🌽 A proposed law would prohibit foreign governments from owning New Jersey farmland

🌽 The measure stipulates any farms currently owned by foreigners would have to be sold

🌽 The sponsor of the bill says we don’t want hostile governments controlling our food supply

With tensions rising with China, a New Jersey lawmaker is pushing a plan to make sure the Chinese are not allowed to start buying up agricultural land in the Garden State.

State Sen. Doug Steinhardt, R-Warren, has introduced a measure that would prohibit foreign ownership of New Jersey farmland amid rising concerns about a Chinese buying spree of American farms.

He said Chinese companies have spent billions of dollars in recent years purchasing farmland in Texas and North Dakota, and they also bought the largest port producer in the world, Virginia’s Smithfield Foods.

Food security is national security

He said our food security is tantamount to our national security and “I think we have a responsibility as Americans, as New Jerseyans, ... to do things that protect our state and national interest.”

Farmer With Daughter Harvesting Organic Carrot Crop On Farm
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Steinhardt said his legislation is focused on “preventing foreign governments with interests hostile to ours from owning and controlling critical infrastructure, in this case food-producing farmland in our state.”

He said you don’t have to be a foreign relations genius to figure this out.

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He pointed out nearly all of the world’s penicillin G, used to treat bacterial infections, is now controlled by the Chinese, and other drugs including ibuprofen is also mostly produced in China along with many other types of medications.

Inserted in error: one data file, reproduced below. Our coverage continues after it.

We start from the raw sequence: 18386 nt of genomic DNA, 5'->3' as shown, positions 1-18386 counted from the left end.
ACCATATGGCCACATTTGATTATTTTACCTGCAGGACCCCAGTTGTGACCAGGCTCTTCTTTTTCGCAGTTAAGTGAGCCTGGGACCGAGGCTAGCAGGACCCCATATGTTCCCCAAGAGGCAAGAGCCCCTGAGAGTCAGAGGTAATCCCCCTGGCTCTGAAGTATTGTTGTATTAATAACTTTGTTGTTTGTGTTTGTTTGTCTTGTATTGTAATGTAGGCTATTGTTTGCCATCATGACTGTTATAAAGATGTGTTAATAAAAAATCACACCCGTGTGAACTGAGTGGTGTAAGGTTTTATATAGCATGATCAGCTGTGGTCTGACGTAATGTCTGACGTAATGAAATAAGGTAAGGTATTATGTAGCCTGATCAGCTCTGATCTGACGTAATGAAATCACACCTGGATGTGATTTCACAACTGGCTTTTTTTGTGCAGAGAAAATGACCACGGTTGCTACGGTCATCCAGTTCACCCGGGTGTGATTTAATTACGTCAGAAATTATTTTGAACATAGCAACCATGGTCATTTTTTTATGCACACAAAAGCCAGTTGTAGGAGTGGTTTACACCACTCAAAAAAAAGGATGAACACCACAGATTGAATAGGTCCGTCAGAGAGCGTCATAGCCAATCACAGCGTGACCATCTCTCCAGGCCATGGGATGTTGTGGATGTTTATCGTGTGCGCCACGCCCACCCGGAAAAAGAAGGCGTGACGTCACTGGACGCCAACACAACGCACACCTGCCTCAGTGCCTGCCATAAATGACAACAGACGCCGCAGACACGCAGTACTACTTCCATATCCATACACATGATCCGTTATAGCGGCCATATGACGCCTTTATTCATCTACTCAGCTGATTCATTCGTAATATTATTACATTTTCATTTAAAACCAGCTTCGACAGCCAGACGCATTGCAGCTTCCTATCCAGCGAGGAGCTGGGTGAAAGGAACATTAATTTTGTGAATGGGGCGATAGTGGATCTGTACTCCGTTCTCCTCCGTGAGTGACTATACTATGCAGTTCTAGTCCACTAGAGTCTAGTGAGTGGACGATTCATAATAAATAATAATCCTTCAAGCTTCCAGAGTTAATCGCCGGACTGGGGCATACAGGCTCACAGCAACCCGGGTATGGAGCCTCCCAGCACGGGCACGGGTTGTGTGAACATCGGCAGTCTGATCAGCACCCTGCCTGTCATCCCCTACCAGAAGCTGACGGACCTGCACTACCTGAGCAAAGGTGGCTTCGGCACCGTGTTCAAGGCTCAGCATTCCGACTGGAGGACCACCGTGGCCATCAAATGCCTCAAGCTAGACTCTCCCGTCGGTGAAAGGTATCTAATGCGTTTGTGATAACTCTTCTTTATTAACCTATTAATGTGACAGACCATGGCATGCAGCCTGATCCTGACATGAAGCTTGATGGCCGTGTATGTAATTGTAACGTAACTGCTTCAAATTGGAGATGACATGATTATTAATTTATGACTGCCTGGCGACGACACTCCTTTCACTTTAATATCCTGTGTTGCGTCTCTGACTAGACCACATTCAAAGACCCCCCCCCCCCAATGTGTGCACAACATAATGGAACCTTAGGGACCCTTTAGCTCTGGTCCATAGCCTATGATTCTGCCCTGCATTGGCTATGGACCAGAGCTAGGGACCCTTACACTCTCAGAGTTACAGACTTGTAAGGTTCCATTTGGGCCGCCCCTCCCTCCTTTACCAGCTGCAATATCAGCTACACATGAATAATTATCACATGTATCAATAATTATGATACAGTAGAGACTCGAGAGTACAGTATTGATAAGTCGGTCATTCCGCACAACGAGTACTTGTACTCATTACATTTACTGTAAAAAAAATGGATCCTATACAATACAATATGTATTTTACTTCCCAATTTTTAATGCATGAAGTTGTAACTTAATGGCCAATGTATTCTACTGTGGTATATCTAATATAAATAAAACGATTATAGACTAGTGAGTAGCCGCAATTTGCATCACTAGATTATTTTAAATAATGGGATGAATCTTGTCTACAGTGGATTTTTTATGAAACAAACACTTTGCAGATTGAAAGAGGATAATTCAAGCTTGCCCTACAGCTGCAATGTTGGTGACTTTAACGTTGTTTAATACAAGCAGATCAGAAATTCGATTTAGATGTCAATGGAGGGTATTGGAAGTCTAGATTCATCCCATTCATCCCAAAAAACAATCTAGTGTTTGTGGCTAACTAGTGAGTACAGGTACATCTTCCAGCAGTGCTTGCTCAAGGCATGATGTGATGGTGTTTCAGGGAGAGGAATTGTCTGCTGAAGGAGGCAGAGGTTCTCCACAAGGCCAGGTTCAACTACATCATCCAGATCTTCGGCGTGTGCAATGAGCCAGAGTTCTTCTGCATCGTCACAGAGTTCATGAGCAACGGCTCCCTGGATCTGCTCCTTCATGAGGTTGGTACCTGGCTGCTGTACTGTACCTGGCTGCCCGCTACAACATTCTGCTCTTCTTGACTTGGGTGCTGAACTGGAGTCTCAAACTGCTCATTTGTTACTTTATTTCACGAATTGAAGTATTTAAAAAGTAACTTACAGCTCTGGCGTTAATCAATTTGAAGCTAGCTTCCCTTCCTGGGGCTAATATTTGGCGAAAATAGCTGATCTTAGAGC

Enemies should not control our food supply

“In the event of a conflict with China, does it make any sense to you that our food-producing lands or our supply lines for medications should be in the hands of our enemies?" he said.

The measure would allow a foreign government or person that already owns or holds an interest in agricultural land in Jersey, on the bill’s effective date, to continue to own or hold the interest in such land for a maximum of five years thereafter.

Within that five-year period, they would be required to sell or otherwise convey the ownership of, or interest in, the agricultural land to an individual, trust, corporation, partnership, or other business entity that is not a foreign government or foreign person, with a deed of easement attached to the land requiring the land to remain devoted to agricultural use.

Steinhardt stressed having food is just as important as having water to drink and air to breathe.

“It’s one of those things that we really can’t do without,” he said.

The proposed legislation also contains various provisions relating to contract law.

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